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Protecting intellectual property to boost business

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Protecting intellectual property to boost business

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In this episode of Business Planet, our reporter Anne Glémarec went to Barcelona, Spain, to see how some small and medium-sized enterprises (SMEs) can boost their competitiveness by better protecting their innovations.

Few SMEs bother to protect their intellectual property, when doing so could really help boost business, EU figures show.

“A recent study shows that only 9% of European SMEs own intellectual property rights. Those companies that do own intellectual property rights have over 32% more revenue per employee than the companies that don’t,” said Jakub Ramocki of the EU’s Intellectual Property Rights (IPR) Helpdesk.

NEOS Surgery, a 13-employee SME based in Barcelona, currently sells just one type of product: a non-metallic cranial fixation device used by neurosurgeons to suture patients’ skulls. The company is about to launch a new device, this time to stitch intracranial aneurisms, but that product is still top secret. NEOS Surgery developed the device with EU funding and German partners, and it contacted the IPR helpdesk to lay out the terms of their collaboration.

  • Intellectual property intensive industries generate more than 39% of EU GDP and provide more than 26% jobs in Europe.
  • Only 9% of EU SMEs use intellectual property. SMEs that use intellectual property have on average 32% higher revenue per employee than enterprises that don’t use it.
  • Knowing how to professionally manage Intellectual Property (IP) and Intellectual Property Rights (IPR) is a way to use innovation and become more competitive.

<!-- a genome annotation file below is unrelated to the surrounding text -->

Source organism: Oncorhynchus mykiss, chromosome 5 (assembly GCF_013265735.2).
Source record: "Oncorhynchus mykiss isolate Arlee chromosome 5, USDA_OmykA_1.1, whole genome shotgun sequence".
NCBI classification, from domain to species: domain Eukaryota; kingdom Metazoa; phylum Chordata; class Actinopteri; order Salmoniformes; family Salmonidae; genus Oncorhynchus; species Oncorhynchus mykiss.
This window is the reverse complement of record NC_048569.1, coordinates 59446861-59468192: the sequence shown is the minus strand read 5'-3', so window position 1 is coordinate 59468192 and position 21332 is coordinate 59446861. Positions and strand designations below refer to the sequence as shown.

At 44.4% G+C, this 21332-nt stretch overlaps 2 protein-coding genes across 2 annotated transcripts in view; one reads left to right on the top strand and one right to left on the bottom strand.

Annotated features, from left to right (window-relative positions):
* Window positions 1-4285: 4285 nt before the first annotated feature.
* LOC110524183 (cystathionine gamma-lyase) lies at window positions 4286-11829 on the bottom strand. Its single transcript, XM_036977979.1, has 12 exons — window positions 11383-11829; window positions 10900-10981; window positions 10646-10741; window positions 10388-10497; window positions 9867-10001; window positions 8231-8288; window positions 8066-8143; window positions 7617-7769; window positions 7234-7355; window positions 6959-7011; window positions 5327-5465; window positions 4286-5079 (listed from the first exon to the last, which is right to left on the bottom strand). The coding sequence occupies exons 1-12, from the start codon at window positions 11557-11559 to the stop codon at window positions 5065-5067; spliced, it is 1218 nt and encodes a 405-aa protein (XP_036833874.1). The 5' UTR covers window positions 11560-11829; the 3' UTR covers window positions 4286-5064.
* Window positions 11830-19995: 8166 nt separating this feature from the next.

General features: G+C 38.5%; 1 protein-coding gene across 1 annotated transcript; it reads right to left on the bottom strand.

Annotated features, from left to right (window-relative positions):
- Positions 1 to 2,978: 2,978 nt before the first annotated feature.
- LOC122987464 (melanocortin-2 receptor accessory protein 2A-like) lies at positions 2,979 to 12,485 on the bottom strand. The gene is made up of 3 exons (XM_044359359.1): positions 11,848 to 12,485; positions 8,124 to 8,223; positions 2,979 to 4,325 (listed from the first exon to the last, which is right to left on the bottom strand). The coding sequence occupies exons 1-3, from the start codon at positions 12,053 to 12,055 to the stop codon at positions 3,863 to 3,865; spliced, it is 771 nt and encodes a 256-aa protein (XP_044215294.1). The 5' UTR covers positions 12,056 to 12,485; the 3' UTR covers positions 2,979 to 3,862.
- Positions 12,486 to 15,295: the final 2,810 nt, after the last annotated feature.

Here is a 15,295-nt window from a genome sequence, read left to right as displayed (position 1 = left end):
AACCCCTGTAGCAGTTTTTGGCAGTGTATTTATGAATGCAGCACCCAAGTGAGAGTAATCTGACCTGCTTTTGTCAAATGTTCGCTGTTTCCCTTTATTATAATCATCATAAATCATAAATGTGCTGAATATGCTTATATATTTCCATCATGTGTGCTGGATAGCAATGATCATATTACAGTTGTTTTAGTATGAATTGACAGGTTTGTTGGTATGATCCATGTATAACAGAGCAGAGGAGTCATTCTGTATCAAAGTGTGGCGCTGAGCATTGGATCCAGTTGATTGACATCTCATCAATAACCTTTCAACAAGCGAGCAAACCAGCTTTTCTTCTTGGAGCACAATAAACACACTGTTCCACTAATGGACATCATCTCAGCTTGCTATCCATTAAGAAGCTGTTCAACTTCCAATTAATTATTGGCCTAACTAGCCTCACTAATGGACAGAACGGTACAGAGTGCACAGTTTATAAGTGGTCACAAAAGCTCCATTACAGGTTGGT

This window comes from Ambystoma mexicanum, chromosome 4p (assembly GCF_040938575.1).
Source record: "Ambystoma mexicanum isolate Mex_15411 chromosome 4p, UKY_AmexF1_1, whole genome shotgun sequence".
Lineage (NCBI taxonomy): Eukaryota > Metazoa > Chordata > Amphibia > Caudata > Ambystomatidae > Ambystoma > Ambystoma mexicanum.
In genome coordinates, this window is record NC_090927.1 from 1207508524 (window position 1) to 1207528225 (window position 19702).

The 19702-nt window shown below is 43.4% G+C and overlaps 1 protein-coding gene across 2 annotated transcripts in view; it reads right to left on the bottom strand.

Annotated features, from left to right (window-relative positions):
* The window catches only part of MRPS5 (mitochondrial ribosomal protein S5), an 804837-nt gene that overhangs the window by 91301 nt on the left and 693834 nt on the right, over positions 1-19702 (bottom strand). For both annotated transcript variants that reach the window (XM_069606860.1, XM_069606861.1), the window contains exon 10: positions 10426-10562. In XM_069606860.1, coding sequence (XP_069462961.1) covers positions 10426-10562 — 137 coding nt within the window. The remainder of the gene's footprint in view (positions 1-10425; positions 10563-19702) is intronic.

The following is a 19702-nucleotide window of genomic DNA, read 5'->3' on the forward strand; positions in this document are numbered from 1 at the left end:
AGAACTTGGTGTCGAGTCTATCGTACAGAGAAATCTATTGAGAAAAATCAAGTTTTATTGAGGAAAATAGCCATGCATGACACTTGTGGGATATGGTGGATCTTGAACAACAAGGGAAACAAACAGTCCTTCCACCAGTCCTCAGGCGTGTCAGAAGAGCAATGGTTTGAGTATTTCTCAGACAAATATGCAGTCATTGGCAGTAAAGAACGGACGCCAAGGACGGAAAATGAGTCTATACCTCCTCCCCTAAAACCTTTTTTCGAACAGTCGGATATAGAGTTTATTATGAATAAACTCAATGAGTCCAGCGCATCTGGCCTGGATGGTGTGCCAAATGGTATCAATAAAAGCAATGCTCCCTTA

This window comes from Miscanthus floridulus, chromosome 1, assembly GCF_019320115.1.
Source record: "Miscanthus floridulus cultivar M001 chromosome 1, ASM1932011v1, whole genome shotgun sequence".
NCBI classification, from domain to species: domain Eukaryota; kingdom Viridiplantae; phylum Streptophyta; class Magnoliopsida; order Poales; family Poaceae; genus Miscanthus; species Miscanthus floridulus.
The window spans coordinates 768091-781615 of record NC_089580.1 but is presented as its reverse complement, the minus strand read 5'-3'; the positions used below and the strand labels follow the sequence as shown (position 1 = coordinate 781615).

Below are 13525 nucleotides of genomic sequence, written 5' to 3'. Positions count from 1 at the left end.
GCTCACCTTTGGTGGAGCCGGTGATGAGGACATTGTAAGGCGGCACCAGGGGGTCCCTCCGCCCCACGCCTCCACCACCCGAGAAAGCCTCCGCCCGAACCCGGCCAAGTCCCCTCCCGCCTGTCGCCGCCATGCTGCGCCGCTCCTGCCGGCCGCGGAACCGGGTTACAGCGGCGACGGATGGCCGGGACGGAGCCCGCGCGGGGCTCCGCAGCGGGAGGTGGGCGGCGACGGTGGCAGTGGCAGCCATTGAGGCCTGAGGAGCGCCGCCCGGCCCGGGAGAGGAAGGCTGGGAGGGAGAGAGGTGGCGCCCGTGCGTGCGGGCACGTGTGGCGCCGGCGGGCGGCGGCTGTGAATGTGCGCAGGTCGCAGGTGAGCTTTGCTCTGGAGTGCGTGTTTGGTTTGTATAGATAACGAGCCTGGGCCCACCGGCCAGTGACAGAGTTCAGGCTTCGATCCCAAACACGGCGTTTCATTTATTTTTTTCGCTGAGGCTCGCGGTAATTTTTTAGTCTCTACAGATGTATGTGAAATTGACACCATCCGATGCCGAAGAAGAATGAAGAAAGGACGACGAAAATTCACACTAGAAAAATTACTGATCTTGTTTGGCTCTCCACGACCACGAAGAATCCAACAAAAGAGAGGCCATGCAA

• The European IPR Helpdesk provides support for SMEs on IPR issues in EU funded projects and in transnational commercial cooperation. The projects focus on training, awareness-raising and advice on registration, use and management of intellectual property.
  • Neos Surgery is an innovative and technology-based Spanish SME developing specific surgical products. The IPR management support received from the IPR Heldesk will enable the company commercialise the results of their project.

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“The IPR Helpdesk helped us redraft a consortium agreement we had with two German partners, and they helped us create an intellectual property framework in which everyone’s rights and interests were protected,” said Montse Charles-Harris Ferrer, Operations Director at NEOS Surgery.

The company secured exclusive IP rights on medical applications for the new aneurism device, which will be patented to prevent others from copying it. And if it were to be copied, NEOS Surgery would be able to consult the IPR Helpdesk on the legal action it can take, in the EU and beyond.

“The European Commission launched three further IPR helpdesks: one in China, one in the region of South-East Asia and one in Latin America. Their experts advise EU SMEs on how to protect, how to enforce and how to manage their IP assets in those regions,” Jakub Ramocki said.

EU funded research projects and SMEs with cross-border business relations can all seek the IPR helpdesk’s advice.

“In order to receive our free of charge and confidential advice, all you need to do is to call us or send us an email. And we’ll get back to you within three working days,” said Ramocki.

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